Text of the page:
The great cricket invasion occurs every year around late summer and fall, but this time around is particularly bad.

By Meghan Overdeep
October 14, 2019

It’s that time of year again in Central Texas.

The great cricket invasion occurs every year around late summer and fall, but this time around is particularly bad. The reason? An especially wet spring followed by a dry summer.

This week, swarms of black field crickets forced one Austin business to close temporarily, and even inspired the University of Texas at San Antonio to issue a rare Twitter “statement” on the cricket “situation.”

They are, quite literally everywhere, and if their never-ending song isn’t enough to drive you mad, their rotting corpses should do the trick.  And the fact that experts call it “one of the most predictable outbreaks concerning insects in Texas this time of year,” doesn’t make it any more bearable.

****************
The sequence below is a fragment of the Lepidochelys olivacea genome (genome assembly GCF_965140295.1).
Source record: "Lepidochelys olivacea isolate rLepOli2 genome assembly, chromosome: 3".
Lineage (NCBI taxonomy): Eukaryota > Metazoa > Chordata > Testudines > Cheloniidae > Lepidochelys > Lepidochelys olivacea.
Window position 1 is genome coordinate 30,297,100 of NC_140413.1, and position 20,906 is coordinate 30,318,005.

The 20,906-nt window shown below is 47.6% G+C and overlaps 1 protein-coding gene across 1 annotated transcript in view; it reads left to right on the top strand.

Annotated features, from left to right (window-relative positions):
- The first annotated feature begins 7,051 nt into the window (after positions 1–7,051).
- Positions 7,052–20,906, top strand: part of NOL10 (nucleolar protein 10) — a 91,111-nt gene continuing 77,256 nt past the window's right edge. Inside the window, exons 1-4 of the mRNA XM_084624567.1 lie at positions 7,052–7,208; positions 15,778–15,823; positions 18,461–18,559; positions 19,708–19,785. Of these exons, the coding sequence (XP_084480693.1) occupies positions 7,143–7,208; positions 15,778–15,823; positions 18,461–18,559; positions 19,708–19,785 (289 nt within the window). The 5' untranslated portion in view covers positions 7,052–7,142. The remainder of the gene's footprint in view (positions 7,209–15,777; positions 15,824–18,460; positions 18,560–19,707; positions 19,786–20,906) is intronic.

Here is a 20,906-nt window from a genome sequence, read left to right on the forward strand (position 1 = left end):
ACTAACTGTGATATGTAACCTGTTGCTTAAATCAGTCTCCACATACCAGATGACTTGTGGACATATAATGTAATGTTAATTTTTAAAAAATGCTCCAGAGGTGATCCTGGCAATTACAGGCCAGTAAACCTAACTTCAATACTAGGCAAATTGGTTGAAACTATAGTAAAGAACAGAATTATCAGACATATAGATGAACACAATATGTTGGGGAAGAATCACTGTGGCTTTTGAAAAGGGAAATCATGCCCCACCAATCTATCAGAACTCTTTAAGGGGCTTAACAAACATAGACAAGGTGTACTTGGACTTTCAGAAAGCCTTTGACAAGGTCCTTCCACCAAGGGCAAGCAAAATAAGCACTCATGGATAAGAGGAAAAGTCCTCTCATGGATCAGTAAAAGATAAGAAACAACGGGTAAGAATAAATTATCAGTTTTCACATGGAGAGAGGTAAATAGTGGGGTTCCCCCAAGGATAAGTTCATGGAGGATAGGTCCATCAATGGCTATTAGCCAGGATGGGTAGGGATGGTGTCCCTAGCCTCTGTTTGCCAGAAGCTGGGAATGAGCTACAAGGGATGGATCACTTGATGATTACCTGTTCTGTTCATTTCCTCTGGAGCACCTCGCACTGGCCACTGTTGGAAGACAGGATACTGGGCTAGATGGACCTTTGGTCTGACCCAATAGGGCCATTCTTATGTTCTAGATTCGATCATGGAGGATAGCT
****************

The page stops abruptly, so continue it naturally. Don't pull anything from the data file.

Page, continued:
Molly Keck, a specialist with the Texas A&M AgriLife Extension, told mySA.com that the current weather conditions are "perfect" for the increase in crickets. The largest outbreaks tend to happen during years of dry summers when drought is interrupted by rain or cooler weather.

To keep cricket swarms at bay, residents are advised to turn off their outdoor lights in the early evening so as not to draw the insects. Lights are the top cause of a cricket infestation.

Fortunately, cricket mating season is short, so Central Texans can expect a return to normalcy within the next week.

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